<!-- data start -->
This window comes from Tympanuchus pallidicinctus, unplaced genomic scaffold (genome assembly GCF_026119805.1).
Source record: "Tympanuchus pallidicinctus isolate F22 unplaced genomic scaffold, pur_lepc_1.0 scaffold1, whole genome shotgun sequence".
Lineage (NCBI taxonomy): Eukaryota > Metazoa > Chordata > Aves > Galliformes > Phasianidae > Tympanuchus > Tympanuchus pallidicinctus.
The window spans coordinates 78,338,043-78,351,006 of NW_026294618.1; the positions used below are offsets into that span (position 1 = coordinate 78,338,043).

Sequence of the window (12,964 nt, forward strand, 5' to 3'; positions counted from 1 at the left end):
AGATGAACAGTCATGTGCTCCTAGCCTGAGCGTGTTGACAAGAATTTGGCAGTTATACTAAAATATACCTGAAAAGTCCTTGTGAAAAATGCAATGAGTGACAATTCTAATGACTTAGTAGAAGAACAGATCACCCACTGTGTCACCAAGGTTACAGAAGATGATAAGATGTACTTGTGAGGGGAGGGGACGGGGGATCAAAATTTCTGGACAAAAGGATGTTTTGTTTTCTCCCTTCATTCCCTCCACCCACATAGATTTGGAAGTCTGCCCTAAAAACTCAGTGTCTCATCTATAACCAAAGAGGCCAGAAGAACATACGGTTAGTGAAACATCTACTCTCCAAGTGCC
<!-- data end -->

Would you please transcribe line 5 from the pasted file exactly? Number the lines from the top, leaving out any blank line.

Sequence of the window (12,964 nt, forward strand, 5' to 3'; positions counted from 1 at the left end):